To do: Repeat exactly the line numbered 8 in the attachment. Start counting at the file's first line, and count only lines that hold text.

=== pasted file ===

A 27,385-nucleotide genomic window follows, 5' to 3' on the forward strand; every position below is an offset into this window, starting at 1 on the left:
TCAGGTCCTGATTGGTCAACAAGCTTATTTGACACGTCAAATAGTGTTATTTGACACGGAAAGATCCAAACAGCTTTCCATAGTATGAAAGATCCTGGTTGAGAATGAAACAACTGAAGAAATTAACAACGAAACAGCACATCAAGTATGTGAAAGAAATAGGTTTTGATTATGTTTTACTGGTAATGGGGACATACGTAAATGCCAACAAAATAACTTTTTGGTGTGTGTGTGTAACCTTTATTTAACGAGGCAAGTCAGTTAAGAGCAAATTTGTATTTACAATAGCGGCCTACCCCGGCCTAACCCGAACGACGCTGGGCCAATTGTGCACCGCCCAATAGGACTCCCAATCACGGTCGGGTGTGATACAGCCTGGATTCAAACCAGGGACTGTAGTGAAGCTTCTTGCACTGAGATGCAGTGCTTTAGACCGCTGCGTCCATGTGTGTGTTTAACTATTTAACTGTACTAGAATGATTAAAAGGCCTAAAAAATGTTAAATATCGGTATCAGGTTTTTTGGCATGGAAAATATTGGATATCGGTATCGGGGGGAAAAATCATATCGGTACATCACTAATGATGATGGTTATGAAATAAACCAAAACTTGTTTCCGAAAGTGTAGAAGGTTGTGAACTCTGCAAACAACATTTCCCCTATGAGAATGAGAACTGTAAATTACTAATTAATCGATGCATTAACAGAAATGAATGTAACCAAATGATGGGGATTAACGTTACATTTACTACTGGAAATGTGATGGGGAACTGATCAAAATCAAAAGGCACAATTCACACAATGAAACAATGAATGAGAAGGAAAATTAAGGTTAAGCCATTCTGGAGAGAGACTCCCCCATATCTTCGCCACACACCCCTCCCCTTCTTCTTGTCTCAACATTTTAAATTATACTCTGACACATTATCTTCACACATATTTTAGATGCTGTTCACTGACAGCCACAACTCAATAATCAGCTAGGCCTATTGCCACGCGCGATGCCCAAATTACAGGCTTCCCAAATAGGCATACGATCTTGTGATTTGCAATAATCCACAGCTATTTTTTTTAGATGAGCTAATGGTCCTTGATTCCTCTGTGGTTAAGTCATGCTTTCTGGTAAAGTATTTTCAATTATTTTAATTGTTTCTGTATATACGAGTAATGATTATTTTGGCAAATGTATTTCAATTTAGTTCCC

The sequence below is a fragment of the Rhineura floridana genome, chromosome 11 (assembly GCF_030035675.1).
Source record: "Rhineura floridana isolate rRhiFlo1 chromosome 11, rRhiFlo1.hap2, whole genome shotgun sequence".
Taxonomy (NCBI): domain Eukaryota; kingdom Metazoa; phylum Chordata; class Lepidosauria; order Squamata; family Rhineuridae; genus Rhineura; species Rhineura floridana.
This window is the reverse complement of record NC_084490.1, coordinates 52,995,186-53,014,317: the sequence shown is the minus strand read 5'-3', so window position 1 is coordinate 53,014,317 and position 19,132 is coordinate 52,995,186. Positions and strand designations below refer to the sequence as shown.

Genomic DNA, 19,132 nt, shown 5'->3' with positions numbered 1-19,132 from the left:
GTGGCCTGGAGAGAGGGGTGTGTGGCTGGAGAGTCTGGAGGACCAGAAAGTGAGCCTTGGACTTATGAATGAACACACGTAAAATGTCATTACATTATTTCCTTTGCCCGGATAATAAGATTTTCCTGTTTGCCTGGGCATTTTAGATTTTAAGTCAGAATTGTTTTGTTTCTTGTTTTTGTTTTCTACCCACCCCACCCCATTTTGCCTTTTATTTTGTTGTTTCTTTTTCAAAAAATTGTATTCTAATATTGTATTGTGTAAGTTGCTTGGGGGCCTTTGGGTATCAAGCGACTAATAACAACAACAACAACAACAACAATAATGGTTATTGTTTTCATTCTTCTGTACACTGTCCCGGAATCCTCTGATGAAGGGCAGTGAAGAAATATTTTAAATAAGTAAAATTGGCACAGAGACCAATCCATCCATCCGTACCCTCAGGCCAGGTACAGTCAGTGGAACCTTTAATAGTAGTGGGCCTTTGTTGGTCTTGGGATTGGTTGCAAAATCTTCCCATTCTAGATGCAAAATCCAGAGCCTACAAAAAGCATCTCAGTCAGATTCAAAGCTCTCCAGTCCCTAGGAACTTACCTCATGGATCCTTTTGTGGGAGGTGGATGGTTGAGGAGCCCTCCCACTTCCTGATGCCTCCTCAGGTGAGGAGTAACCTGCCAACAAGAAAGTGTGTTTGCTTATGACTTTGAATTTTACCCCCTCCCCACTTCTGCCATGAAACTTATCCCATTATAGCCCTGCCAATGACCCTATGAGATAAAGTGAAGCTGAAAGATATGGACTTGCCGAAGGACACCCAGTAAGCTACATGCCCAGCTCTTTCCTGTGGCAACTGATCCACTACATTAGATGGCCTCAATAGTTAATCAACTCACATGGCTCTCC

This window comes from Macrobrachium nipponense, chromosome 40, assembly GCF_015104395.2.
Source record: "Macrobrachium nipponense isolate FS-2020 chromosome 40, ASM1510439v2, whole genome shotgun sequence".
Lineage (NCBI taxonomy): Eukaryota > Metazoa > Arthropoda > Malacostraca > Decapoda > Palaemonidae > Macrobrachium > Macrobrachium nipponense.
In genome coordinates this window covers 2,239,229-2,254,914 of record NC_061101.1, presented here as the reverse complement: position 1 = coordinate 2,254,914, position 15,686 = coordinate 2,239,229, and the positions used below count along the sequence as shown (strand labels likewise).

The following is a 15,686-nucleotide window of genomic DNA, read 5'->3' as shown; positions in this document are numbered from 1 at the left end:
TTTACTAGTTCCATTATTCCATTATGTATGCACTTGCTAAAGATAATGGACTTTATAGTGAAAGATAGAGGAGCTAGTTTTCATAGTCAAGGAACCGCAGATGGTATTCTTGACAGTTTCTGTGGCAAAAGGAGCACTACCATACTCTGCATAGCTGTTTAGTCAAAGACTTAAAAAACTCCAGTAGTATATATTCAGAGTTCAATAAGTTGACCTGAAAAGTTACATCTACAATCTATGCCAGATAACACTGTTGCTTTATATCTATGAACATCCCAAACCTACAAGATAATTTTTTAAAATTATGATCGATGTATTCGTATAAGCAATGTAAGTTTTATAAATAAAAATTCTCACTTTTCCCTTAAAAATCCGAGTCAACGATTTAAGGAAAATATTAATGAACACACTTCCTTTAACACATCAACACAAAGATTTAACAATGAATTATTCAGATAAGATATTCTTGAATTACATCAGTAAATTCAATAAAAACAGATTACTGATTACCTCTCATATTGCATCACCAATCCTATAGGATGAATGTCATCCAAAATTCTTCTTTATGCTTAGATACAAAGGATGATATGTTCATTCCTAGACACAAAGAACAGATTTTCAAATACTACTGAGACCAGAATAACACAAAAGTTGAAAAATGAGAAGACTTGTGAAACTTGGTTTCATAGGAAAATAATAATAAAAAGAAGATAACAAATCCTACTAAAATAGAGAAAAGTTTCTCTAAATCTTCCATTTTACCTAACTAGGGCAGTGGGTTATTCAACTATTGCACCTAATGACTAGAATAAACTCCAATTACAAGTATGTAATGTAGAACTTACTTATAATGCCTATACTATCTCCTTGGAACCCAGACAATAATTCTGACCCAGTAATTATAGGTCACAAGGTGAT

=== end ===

GTGGCCTGGAGAGAGGGGTGTGTGGCTGGAGAGTCTGGAGGACCAGAAAGTGAGCCTTGGACTTATGAATGAACACACGTAAAATGTCATTACATTATTTCCTTTGCCCGGATAATAAGATTTTCCTGTTTGCCTGGGCATTTTAGATTTTAAGTCAGAATTGTTTTGTTTCTTGTTTTTGTTTTCTACCCACCCCACCCCATTTTGCCTTTTATTTTGTTGTTTCTTTTTCAAAAAATTGTATTCTAATATTGTATTGTGTAAGTTGCTTGGGGGCCTTTGGGTATCAAGCGACTAATAACAACAACAACAACAACAACAATAATGGTTATTGTTTTCATTCTTCTGTACACTGTCCCGGAATCCTCTGATGAAGGGCAGTGAAGAAATATTTTAAATAAGTAAAATTGGCACAGAGACCAATCCATCCATCCGTACCCTCAGGCCAGGTACAGTCAGTGGAACCTTTAATAGTAGTGGGCCTTTGTTGGTCTTGGGATTGGTTGCAAAATCTTCCCATTCTAGATGCAAAATCCAGAGCCTACAAAAAGCATCTCAGTCAGATTCAAAGCTCTCCAGTCCCTAGGAACTTACCTCATGGATCCTTTTGTGGGAGGTGGATGGTTGAGGAGCCCTCCCACTTCCTGATGCCTCCTCAGGTGAGGAGTAACCTGCCAACAAGAAAGTGTGTTTGCTTATGACTTTGAATTTTACCCCCTCCCCACTTCTGCCATGAAACTTATCCCATTATAGCCCTGCCAATGACCCTATGAGATAAAGTGAAGCTGAAAGATATGGACTTGCCGAAGGACACCCAGTAAGCTACATGCCCAGCTCTTTCCTGTGGCAACTGATCCACTACATTAGATGGCCTCAATAGTTAATCAACTCACATGGCTCTCC